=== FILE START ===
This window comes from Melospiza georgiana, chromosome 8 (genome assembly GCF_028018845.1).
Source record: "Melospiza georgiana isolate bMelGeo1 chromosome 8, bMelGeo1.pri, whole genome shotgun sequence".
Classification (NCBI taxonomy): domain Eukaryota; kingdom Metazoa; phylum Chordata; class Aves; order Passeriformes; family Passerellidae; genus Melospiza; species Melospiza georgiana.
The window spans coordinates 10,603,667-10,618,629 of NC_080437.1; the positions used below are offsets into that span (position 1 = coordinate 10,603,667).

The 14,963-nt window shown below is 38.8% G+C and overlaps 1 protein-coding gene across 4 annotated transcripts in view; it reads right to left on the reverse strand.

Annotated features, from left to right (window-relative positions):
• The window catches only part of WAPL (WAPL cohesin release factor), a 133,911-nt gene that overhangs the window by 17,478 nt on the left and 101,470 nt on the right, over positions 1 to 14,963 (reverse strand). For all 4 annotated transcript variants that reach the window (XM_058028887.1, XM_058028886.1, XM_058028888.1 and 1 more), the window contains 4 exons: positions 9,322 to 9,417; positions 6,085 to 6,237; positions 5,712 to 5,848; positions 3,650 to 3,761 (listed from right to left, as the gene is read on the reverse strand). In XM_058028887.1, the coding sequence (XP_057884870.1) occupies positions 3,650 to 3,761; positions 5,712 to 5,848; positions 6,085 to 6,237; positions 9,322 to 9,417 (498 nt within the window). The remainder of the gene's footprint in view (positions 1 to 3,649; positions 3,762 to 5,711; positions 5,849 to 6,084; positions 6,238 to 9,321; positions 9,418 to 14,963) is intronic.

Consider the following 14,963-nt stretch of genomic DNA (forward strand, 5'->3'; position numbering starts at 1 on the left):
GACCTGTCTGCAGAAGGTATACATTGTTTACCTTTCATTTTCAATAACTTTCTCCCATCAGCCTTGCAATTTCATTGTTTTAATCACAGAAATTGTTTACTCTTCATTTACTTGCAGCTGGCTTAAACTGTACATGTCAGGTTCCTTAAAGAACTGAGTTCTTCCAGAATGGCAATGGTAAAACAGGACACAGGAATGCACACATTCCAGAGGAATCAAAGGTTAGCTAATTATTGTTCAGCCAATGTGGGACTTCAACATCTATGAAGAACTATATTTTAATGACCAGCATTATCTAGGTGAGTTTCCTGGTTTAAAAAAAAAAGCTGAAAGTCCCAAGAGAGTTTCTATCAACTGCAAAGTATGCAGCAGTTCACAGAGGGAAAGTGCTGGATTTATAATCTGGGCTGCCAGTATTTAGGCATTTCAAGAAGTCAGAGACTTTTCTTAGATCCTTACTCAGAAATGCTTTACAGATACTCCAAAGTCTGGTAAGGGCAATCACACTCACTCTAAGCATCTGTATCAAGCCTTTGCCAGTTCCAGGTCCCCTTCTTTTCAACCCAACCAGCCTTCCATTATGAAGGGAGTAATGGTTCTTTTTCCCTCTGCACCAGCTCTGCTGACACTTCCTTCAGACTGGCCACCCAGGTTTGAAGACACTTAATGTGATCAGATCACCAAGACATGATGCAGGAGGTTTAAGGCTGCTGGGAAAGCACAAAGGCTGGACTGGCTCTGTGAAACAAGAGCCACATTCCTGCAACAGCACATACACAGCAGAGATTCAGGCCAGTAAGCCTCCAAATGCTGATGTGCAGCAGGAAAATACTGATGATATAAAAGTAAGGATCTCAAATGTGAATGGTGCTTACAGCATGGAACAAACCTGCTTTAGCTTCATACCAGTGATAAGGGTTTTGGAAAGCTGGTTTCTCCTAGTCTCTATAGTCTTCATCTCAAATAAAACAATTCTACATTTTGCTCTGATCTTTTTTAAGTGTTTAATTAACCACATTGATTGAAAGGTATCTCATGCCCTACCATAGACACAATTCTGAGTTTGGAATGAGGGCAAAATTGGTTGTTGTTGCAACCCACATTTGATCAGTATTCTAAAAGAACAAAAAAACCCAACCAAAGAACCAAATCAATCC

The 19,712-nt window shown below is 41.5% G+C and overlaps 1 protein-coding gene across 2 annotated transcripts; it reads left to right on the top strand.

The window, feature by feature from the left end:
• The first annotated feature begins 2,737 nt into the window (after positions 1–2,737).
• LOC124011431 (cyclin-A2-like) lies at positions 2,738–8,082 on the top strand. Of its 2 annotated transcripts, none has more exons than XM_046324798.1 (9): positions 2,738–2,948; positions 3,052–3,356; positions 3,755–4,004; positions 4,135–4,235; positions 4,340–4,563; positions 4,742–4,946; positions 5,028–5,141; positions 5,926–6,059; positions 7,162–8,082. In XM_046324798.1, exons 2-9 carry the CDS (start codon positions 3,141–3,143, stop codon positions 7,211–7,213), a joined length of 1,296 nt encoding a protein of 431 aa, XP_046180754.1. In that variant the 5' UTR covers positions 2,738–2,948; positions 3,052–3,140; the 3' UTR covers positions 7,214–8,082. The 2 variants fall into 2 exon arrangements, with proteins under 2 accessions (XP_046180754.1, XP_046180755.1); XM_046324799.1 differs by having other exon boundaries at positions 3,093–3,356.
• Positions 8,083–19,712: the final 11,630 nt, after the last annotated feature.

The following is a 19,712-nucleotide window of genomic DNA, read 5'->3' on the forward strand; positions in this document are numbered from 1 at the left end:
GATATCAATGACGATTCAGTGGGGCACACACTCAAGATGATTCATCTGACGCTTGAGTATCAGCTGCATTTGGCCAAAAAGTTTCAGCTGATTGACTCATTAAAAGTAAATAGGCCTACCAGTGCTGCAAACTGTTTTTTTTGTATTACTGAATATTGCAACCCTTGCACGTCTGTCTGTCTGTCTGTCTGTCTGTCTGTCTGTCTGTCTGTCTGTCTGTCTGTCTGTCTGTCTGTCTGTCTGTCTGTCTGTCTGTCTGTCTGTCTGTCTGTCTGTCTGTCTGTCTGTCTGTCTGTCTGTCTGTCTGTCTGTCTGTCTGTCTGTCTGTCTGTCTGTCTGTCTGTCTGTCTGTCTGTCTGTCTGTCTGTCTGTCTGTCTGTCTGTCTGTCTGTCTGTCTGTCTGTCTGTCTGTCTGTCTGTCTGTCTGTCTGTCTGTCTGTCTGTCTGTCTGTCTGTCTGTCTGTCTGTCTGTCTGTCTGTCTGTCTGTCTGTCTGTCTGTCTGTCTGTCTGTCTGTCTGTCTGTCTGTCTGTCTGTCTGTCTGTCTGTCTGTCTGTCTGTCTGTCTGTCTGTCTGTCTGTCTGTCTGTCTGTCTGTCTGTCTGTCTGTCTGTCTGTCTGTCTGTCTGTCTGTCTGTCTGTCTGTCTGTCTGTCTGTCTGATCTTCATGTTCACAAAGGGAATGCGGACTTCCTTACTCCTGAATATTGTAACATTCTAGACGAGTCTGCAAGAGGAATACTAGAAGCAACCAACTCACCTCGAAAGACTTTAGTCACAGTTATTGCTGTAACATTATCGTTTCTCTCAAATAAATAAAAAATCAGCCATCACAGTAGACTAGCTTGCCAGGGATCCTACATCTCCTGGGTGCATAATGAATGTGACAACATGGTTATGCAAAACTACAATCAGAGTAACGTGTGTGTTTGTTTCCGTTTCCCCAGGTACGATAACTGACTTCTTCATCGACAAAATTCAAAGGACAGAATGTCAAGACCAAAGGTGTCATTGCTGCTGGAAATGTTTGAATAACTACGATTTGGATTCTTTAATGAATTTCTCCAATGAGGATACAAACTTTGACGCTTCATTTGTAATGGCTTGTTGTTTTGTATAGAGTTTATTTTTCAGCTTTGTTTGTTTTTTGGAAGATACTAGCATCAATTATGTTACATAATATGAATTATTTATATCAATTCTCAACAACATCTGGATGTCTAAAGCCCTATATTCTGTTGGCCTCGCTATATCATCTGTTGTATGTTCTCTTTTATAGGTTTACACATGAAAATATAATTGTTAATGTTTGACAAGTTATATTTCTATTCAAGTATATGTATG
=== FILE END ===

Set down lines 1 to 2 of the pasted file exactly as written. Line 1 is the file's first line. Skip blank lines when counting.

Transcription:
This window comes from Melospiza georgiana, chromosome 8 (genome assembly GCF_028018845.1).
Source record: "Melospiza georgiana isolate bMelGeo1 chromosome 8, bMelGeo1.pri, whole genome shotgun sequence".